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Do you use labour brokers? If so, then this is for you

by , 24 September 2015
Labour laws use the term 'temporary employment services' (TESs) to describe labour brokers.
They are any people who, for reward, procure for, or provide a client with other people who:

· Render services to, or work for, the client; and
· Receive pay from the temporary employment service.

So, are you using labour brokers to get temporary workers? If so, then you need to be aware of these eight obligations, risks and liabilities that come with using them:

1.       Your labour broker mustn't unfairly dismiss an employee or subject them to unfair labour practices. You must report any misconduct the employee commits and ask the labour broker to deal with it.

2.       You must ensure the labour broker doesn't pay below the minimum wages. He must also give the workers minimum conditions of employment. If he doesn't, you'll BOTH be liable.
3.       Sign a contract with the labour broker BEFORE using him. Include a clause in the contract saying the labour broker will carry out his legal duties and that you're indemnified against any harm if he doesn't.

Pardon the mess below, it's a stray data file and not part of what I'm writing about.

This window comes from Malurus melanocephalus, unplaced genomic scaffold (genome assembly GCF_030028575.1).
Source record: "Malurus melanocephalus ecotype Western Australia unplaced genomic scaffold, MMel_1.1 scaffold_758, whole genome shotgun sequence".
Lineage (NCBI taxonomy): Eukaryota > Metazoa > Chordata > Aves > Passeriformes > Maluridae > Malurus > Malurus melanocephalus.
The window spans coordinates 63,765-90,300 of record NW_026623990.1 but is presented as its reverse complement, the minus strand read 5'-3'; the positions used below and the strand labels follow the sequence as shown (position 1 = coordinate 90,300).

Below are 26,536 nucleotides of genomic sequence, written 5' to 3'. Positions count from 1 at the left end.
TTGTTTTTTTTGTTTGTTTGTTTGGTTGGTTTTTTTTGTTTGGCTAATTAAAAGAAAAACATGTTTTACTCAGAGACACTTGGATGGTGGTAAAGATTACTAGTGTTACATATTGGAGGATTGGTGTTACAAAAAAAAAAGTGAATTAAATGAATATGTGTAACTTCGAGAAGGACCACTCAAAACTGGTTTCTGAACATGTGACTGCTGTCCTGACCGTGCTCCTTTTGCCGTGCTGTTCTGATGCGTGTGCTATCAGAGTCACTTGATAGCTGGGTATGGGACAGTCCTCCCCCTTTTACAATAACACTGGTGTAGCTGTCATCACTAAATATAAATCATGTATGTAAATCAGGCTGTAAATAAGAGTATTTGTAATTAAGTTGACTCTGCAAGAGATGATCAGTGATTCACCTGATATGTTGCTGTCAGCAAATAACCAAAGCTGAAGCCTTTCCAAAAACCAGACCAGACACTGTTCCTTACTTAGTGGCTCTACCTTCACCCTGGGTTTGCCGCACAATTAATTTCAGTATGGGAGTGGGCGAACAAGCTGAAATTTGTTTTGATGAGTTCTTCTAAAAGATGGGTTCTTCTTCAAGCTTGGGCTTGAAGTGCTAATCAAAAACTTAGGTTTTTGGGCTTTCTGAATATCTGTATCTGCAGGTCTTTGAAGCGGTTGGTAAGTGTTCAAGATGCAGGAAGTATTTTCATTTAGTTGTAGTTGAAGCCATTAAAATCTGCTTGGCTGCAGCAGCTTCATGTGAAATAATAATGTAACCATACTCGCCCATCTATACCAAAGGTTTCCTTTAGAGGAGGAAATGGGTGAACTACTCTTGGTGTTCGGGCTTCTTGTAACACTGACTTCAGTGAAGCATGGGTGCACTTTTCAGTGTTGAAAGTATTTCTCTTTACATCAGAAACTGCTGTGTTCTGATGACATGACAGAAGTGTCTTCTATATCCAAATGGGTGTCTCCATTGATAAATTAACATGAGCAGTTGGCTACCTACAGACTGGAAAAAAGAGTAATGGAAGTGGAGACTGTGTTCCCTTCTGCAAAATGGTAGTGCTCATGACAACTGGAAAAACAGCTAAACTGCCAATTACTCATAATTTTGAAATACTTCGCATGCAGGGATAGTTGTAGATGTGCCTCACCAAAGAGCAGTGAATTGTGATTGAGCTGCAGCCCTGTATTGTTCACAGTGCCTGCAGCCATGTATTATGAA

4.       Never tell your labour broker to do anything that will amount to unfair discrimination. If you do, you'll be liable.

Last year, Government implemented over 70 changes to three of SA's most crucial labour Acts.
Among them were:
•             When and how to issue employees with a fixed-term contract.
•             Unfair discrimination and your employees' pay cheque.
•             Steps you MUST take before you recruit a non-South African citizen.
•             Labour brokers and the only time you can use them.
•             And so many more.
How sure are you your HR department's current processes aren't a lawsuit waiting to happen?
How certain are you that one small oversight won't end up costing your company R2.7 million in fines?
How confident are you that you won't land at the CCMA defending a case for following a faulty HR process?
Don't take a chance when you don't have to.
Be compliant with all these changes and more when you claim your 30 day risk-free membership to The Practical Guide to Human Resources Management today.
5.       If the employees work under your supervision, then you'll need to carry out the same health and safety measures, under the Occupational Health and Safety Act (OHSA), as you do for your own employees.
6.       If one of the employees is hurt because of your negligence, he can claim from you.
7.       You must withhold or deduct the employee's tax from the money paid to the labour broker. Unless he has a valid exemption certificate from the South African Revenue Service (SARS).
8.       Ensure that you know if and when an employee becomes your deemed employee and ensure processes are in place to comply with laws on deemed employees.
So, there are eight obligations, risks and liabilities that come from using labour brokers. Make sure you're aware of them.

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